Anyone looking to experience a little paranormal activity while visiting Philadelphia should look no further than The Bellevue Hotel. Host to more than just ghosts, The Bellevue has more than a century’s worth of history to explore.
On the corner of Broad and Walnut Street stands Philadelphia’s most historically significant hotel, The Bellevue. Towering above pedestrians and adjacent buildings, the gorgeous French Renaissance style indicates a strong link to the past.
Those interested in the more strange and unusual aspects of the past are in luck: The Bellevue has the reputation of being the most haunted hotel in all of Philly.
Staying at The Bellevue puts you within walking distance from Philadelphia staples such as the Art Institute of Philadelphia, the Historical Society of Pennsylvania, Rittenhouse Square, the Franklin Institute, the Academy of Natural Sciences, City Hall, Dilworth Park, and Logan Square.
Close proximity to museums, outdoor spaces, and a wide variety of food options makes The Bellevue ideal for the entire family.
You don’t have to go back hundreds of years - or even decades - to find guest testimonials about paranormal activity at The Bellevue. The past few years are dense with their own ghost stories.
Guests have felt the temperature drop to alarming lows in the middle of the night, or something pulling on their covers (and their toes) as they try to sleep. Who said those boogeyman stories weren’t real?
Some rooms have experienced more activity than others. We could tell you, but we’d like you to find out for yourself.
For those sensitive to energies, beware of an intense and paralyzing sensation when you walk into your room. Despite The Bellevue’s good vibes, there are some unusual energies throughout the hotel that have decided to take a very extended stay.
If you’re scared of what spectral sights you might see on your vacation, don’t worry. The ghosts here are reported to be friendly. This is the City of Brotherly Love after all!
Maybe someone in the family is more interested in The Bellevue’s history than in its hauntings. If so, they’re in for a treat.
In the 1890s, George Boldt, a Prussian immigrant, and his wife Louise, a native Philadelphian and socialite, were asked to overlook the affairs of William Astor’s hotel, The Waldorf. This is the same hotel that grew into the Waldorf-Astoria.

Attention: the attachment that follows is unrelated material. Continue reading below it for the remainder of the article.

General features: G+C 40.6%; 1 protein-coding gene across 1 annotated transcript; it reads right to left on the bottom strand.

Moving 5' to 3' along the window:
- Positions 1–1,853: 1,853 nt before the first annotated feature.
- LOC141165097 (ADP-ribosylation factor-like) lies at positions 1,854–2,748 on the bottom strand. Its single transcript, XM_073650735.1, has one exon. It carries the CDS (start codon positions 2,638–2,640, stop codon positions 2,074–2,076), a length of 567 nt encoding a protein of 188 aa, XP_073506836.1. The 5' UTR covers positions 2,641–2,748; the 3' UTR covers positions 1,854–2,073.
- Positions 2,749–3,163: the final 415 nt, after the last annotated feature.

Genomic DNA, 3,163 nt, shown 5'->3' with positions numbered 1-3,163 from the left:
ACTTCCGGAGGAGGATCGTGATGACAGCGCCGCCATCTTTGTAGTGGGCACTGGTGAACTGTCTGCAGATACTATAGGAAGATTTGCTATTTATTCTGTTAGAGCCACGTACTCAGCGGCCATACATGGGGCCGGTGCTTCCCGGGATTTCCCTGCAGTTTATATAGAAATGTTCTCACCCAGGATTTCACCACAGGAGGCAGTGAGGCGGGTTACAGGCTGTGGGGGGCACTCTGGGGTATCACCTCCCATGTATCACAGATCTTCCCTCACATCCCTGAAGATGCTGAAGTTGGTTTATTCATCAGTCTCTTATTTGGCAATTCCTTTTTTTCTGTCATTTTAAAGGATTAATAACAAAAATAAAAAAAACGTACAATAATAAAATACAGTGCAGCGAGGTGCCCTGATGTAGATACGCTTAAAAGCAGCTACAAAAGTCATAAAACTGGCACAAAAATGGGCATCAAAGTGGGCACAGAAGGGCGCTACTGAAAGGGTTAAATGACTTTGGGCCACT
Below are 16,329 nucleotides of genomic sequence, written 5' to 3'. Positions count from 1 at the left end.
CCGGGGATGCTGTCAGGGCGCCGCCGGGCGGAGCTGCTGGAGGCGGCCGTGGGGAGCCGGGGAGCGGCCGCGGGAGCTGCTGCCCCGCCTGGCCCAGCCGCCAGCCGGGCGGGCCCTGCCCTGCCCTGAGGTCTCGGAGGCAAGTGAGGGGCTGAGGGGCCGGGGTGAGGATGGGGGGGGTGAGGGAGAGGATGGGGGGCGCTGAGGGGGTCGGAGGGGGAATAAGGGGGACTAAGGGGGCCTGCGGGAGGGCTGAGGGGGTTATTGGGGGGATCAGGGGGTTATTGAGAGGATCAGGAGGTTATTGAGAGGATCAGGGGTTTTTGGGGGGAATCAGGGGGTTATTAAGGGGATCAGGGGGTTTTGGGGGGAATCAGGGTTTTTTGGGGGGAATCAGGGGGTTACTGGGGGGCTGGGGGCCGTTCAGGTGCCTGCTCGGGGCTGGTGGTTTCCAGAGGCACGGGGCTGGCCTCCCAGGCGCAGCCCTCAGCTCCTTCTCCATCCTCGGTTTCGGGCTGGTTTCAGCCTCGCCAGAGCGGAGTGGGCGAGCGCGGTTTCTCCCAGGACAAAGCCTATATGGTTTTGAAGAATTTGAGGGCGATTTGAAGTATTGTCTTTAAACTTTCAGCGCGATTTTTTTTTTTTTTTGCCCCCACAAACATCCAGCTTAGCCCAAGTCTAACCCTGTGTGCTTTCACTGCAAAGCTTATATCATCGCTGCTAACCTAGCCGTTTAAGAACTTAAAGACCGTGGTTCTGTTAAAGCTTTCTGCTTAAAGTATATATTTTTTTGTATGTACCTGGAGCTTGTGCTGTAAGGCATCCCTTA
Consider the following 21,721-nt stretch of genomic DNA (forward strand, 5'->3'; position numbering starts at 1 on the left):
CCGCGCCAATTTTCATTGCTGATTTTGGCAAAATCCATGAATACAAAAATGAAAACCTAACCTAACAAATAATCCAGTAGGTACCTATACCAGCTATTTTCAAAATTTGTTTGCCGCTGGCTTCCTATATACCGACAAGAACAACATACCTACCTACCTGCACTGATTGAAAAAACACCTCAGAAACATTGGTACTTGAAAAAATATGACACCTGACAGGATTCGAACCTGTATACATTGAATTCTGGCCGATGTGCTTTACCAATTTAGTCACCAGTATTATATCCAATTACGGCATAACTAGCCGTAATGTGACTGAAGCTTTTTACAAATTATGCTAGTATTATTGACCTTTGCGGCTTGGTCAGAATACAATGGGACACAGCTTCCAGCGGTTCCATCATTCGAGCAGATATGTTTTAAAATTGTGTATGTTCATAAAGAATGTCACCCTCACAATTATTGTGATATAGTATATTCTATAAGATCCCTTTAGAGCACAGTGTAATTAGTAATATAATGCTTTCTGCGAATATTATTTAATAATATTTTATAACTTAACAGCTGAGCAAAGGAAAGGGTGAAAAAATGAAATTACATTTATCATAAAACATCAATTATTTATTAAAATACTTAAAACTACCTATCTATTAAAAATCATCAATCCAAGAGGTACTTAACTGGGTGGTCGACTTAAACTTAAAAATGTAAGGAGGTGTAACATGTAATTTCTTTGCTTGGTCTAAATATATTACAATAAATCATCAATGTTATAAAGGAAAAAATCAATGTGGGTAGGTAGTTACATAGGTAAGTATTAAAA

Boldt was so inspired by the luxury, expansiveness, and beauty of the Astor family’s work that he wanted to give Philadelphia the same thing. Boldt purchased The Stratford Hotel across Walnut Street, erected a new building that consumed the pre-existing one, and called it The Bellevue-Stratford.
The new hotel might be French Renaissance in design, but its scale and presence are certainly products of modernity. The hotel took two years and eight million dollars to build. But when it was finished it was a beauty; an architectural marvel and an aesthetic experience for the most refined tastes.
With light fixtures provided by Thomas Edison and stained glass skylights by Alfred Godwin, The Bellevue-Stratford spared no expense. Regardless of distinguishing between hotel, residence, or function hall, The Bellevue-Stratford’s ballroom was second to none.
The intention of Boldt over a hundred years ago is still the goal of The Bellevue today: to provide guests with something much more than just a bed at the end of the day. This isn’t just a hotel, it’s an experience.
So what will your experience be like?
The Bellevue is a 4-Star hotel with 172 rooms, a full bar/lounge area, room service, and a breakfast buffet.
Have a workout routine you don’t want to break? The hotel offers a fitness center, spa tub, and sauna.
Here for work? We’ve got you covered with a 24-hour business center. And dry cleaning service, just in case that Philly cheesesteak did a number on your shirt.
And so much more!
The Bellevue Hotel by Hyatt, is located at 200 South Broad Street, Philadelphia, PA 19102. For more information on the hotel or to book a (potentially) haunted room, please visit their website.
Pro tip: If you keep the sheets tucked in, the ghosts can’t get your toes.